• Job seeker. This is the person who comes to the site looking for a job. “What kind of jobs do you have there? Are you looking for someone like me?”
Understanding these behavior patterns mandates specific commerce imperatives, which, in turn, require specific site functionality. It’s a domino effect. And while few sites can be all things to all people, most have to try to overcome the huge abandonment and disastrous customer service issues that plagued the 1999 holiday shopping season.
Customers have basic needs that can be expressed simply, yet the simpler the need, the more complex the synthesis of strategy and technology must be. Here are examples of what imperatives simple visitor needs impose on site designers, strategists and technologists.
• Help me find exactly what I’m looking for. Allow access to a search field box on every page. Provide a clear, intuitive site index. Create multiple access methods to products, services and information. Invest in a robust search engine. Use thumbnail images to aid in browsing products. Devise intuitive product categorization and use familiar naming conventions. Simplify complex product lines.
• Give me relevant information. New users must see the word “register” in the navigation; registered users will see “my account.” Implement a content management system which allows for user-customizable product presentation. Language should be clear and in the customer’s voice. Welcome returning customers to the site by name. List products by usage or category.
• Serve me, don’t hard-sell me. Provide links or buttons to receive additional information. Bake marketing messages into editorial. Use advanced presentation technologies, like zoom, to demonstrate product usage. The tone should provide customers with options rather than in-your-face selling messages. Recommend products or services related to various activities or lifestyles.
• Talk to me in a language I understand. Language should be simple and action-oriented. Error messaging should be friendly and helpful. Copywriting should be customer-focused. Product names, categories or attributes should be instantly recognizable.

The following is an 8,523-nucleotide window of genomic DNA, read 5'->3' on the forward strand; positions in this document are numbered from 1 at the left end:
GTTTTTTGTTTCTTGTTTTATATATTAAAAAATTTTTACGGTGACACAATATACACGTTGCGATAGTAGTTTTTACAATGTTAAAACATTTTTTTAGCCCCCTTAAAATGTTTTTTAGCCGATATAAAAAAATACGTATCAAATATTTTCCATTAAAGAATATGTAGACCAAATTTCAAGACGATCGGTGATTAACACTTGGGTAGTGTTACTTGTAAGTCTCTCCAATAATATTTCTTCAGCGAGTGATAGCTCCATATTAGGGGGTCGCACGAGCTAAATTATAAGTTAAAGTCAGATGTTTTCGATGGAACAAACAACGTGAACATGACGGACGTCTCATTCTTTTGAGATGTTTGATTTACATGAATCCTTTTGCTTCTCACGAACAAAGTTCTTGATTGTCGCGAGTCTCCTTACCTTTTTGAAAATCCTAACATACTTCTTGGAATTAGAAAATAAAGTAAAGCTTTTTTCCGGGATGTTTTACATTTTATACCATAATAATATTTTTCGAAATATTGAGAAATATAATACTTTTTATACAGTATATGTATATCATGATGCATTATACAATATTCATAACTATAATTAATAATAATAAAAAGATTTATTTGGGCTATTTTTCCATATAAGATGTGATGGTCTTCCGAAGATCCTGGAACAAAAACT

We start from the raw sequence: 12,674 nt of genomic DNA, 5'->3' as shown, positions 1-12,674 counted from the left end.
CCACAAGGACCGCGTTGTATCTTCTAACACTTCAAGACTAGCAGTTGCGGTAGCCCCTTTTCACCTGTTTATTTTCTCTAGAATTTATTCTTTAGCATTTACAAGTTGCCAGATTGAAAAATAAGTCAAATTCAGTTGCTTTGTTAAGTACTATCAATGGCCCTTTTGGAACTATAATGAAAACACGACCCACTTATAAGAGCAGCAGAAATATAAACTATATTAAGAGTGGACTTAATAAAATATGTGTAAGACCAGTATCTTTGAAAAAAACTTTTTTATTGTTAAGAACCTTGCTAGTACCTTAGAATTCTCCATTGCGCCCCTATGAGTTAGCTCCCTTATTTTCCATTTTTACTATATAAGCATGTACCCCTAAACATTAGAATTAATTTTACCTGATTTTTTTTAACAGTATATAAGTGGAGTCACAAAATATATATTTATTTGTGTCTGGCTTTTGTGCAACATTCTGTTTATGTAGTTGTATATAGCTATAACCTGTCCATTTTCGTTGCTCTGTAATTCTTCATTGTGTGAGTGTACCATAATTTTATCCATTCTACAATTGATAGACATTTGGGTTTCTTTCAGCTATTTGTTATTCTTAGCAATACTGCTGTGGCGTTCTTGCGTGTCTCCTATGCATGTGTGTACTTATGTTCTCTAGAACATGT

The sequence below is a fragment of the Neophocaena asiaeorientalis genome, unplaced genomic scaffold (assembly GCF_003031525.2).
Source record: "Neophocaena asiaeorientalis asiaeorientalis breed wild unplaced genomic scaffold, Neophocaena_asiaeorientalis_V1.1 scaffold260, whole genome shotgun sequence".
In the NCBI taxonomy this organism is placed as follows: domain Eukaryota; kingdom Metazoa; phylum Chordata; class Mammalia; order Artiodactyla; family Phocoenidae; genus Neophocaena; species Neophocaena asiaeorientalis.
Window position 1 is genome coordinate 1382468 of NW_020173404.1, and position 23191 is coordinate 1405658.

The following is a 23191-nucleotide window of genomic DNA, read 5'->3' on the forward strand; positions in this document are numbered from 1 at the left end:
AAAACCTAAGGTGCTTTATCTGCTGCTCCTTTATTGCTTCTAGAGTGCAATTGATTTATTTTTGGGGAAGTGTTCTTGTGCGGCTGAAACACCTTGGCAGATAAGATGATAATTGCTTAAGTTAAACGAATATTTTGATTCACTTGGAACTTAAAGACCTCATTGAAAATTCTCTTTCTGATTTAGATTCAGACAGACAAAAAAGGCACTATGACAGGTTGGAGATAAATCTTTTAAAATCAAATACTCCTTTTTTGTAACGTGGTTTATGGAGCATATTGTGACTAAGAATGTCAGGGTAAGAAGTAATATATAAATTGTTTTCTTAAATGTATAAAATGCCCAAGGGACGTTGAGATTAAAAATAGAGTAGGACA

• Make it fast. The number of clicks required to shop (or perform any desired action) should be no more than two. Minimize downloads. Monitor the size of images. Maximize server response time and efficiency. Place important content “above the fold” wherever possible.
• Help me when I need help. Put context-sensitive help buttons on the global navigation and on key pages. Provide access to live representatives and e-mailable customer service representatives. Write frequently asked questions in a helpful, clear tone. Offer a depth of product information.
• Show me, don’t tell me. Clearly present navigation to facilitate intuitive movement through the site. Use “breadcrumbs” to help visitors know where they are and where they’ve been. Use illustrations of technical features rather than lengthy text descriptions. Use comparison charts to allow customers to browse across features, sizes, etc.
• Make it easy. Use short, descriptive links and navigation elements. Use the same navigation on each page and throughout the site. Commerce flow should be fast, easy and similar in sequence to the real world. Do not use frames. Create HTML templates so pages feel familiar. Create clean, uncluttered layouts and graphics. Location of content zones should be consistent as visitors move through the site. Use color as a signal device. Branding elements must be consistent with the offline brand. Avoid jargon.
• Give me the choice. Use rollovers to give more information without clutter. Use thumbnail images to preview product lines. Offer larger images on individual product pages. Provide the option of viewing low-resolution or high-resolution images.